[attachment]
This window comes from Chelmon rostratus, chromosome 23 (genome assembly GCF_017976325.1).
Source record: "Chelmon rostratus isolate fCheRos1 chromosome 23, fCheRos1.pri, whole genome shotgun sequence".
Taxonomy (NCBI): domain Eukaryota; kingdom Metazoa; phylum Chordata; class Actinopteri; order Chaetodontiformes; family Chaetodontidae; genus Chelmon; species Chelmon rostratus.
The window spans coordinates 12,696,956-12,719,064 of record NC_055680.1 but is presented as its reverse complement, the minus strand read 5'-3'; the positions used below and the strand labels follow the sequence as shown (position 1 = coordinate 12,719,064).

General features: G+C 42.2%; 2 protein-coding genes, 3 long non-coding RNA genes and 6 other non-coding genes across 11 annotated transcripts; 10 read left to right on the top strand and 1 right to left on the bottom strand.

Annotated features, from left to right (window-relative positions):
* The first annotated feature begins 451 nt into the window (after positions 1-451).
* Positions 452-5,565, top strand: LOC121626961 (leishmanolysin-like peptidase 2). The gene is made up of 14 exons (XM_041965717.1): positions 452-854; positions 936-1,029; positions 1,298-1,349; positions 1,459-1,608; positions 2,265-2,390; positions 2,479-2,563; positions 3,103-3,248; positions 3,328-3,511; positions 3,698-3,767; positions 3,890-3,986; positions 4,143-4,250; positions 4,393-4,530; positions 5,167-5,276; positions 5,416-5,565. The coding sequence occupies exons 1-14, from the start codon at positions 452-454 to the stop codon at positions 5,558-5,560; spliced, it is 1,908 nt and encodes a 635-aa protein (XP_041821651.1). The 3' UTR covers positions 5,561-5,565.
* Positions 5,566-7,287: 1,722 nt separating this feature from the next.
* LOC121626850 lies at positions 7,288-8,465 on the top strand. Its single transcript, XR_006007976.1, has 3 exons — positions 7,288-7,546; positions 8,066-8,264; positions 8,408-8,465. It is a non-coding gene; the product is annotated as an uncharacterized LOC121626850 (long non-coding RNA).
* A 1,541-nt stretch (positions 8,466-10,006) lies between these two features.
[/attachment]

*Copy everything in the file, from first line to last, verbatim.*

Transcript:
This window comes from Chelmon rostratus, chromosome 23 (genome assembly GCF_017976325.1).
Source record: "Chelmon rostratus isolate fCheRos1 chromosome 23, fCheRos1.pri, whole genome shotgun sequence".
Taxonomy (NCBI): domain Eukaryota; kingdom Metazoa; phylum Chordata; class Actinopteri; order Chaetodontiformes; family Chaetodontidae; genus Chelmon; species Chelmon rostratus.
The window spans coordinates 12,696,956-12,719,064 of record NC_055680.1 but is presented as its reverse complement, the minus strand read 5'-3'; the positions used below and the strand labels follow the sequence as shown (position 1 = coordinate 12,719,064).

General features: G+C 42.2%; 2 protein-coding genes, 3 long non-coding RNA genes and 6 other non-coding genes across 11 annotated transcripts; 10 read left to right on the top strand and 1 right to left on the bottom strand.

Annotated features, from left to right (window-relative positions):
* The first annotated feature begins 451 nt into the window (after positions 1-451).
* Positions 452-5,565, top strand: LOC121626961 (leishmanolysin-like peptidase 2). The gene is made up of 14 exons (XM_041965717.1): positions 452-854; positions 936-1,029; positions 1,298-1,349; positions 1,459-1,608; positions 2,265-2,390; positions 2,479-2,563; positions 3,103-3,248; positions 3,328-3,511; positions 3,698-3,767; positions 3,890-3,986; positions 4,143-4,250; positions 4,393-4,530; positions 5,167-5,276; positions 5,416-5,565. The coding sequence occupies exons 1-14, from the start codon at positions 452-454 to the stop codon at positions 5,558-5,560; spliced, it is 1,908 nt and encodes a 635-aa protein (XP_041821651.1). The 3' UTR covers positions 5,561-5,565.
* Positions 5,566-7,287: 1,722 nt separating this feature from the next.
* LOC121626850 lies at positions 7,288-8,465 on the top strand. Its single transcript, XR_006007976.1, has 3 exons — positions 7,288-7,546; positions 8,066-8,264; positions 8,408-8,465. It is a non-coding gene; the product is annotated as an uncharacterized LOC121626850 (long non-coding RNA).
* A 1,541-nt stretch (positions 8,466-10,006) lies between these two features.